Summary of Arlene Young?s ?The Monster Within: The Alien Self in Jane Eyre and Frankenstein? Young, Arlene. ?The Monster Within: The Alien Self in Jane Eyre and Frankenstein.? Studies in the Novel 23 (1991): 325-38.
Many critics have found fault with Jane Eyre. Arlene Young agrees with their view, commenting on the implausibility of Jane?s wanderings. Young feels that Jane accepts her diminishing existence with a personality devoid of spirit. As a result, her misery fails to elicit the sympathy it should. The Gothic elements of the novel provide a psychological realism to Jane?s story. Because these elements are absent in this scene, Young argues that Bronte creates, instead, a symbolic realism. By comparing Jane?s wanderings to that of the monster in Frankenstein, Young feels the symbolic undertones establish success within the episode, giving meaning to an otherwise puzzling way of transferring Jane from one imprisonment to another.
Young finds many connections between Jane and the monster.
Jane is referred to as ?mad? and a ?fiend? just as Victor Frankenstein describes his creature (327). Both characters also seem to disassociate their images from themselves. The monster is unable to identify with his reflection in a pool while Jane describes her image as a ?strange little figure there gazing at me? (Bronte 11). Also, both characters flee their makers. Like the monster, Jane flees the only place she feels at home. And while Jane is not directly fleeing her creator, she is fleeing her recreation into a person she can never be. Although both characters take similar action, their reasons for leaving are not identical. Jane must escape, yet the monster is forced away by rejection. Although the causes of their isolation differ, both characters develop a powerful sense of self-hatred and become separated from society.
Both Jane and the monster find themselves alone in the wilderness, shunning mankind. During this isolation, a deep love for nature develops. Young describes the ?cool water of the brook and the wild berries? that comfort the monster?s aching needs. Similarly, Jane describes nature as ?benign and good? as she also partakes of wild berries from the heath (331). Young describes how nature?s providence eventually drives both Jane and the monster into contact with man. The monster is drawn into a cottage at the sight of food just as Jane?s hunger leads her back to the bakery shop.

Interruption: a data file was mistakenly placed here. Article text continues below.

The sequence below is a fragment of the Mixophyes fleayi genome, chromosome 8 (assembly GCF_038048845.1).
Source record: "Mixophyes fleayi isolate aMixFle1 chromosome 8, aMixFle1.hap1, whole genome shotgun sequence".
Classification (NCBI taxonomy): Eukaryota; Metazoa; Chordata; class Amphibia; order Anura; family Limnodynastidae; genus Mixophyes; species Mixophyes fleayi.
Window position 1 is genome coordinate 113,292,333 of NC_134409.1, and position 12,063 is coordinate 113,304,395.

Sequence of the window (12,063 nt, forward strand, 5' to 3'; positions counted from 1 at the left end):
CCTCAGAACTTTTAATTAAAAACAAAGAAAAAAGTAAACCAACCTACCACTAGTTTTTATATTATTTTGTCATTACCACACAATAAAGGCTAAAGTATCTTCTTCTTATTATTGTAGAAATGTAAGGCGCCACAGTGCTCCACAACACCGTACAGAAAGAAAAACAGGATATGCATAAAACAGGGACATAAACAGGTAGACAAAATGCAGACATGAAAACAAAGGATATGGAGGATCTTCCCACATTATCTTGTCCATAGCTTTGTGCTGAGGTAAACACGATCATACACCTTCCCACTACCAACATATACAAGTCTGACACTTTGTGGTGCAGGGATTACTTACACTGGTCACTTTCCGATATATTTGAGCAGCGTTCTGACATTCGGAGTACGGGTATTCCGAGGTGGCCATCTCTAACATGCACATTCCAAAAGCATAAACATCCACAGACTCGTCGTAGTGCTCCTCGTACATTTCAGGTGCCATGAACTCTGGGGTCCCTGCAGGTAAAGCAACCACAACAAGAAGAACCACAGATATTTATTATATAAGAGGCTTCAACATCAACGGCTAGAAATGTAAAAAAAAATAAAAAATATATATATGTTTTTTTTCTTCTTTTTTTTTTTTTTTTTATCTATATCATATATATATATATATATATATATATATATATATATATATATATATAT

Young finds the most obvious parallels during the characters? spying scenes. The monster observes the De Laceys by crouching beside a window, just as Jane stoops outside of Moor House. Similar to Jane?s experience, the monster sees a small room, bare of furniture. He watches two young people and an elderly man, unable to distinguish their relationship and noting that all appear sad. A fire warms the room and the young man is reading aloud in a language not understood by the monster. Just as Jane feels both distanced from and attracted to the women she sees, the monster longs to join the De Laceys, but dares not. From Young?s view, the contrast between their situations and the communion from which they are excluded ?becomes the definition of their isolation? (334). Once Jane?s seclusion ends, the allusions to Frankenstein subside. While the monster is left longing for revenge, Jane is happily married to her true love.
Young feels the disappearance of parallels to Frankenstein shows Jane has successfully completed her psychological pilgrimage, escaping a monster?s alienation. As with my previous article, Young is comparing the similarities in two different novels. However, instead of the obvious similarities found in an original work and its retelling, Young has chosen to point out the accidental similarities in two, otherwise, unrelated stories. Through this approach, Young reveals the second monster of Jane Eyre.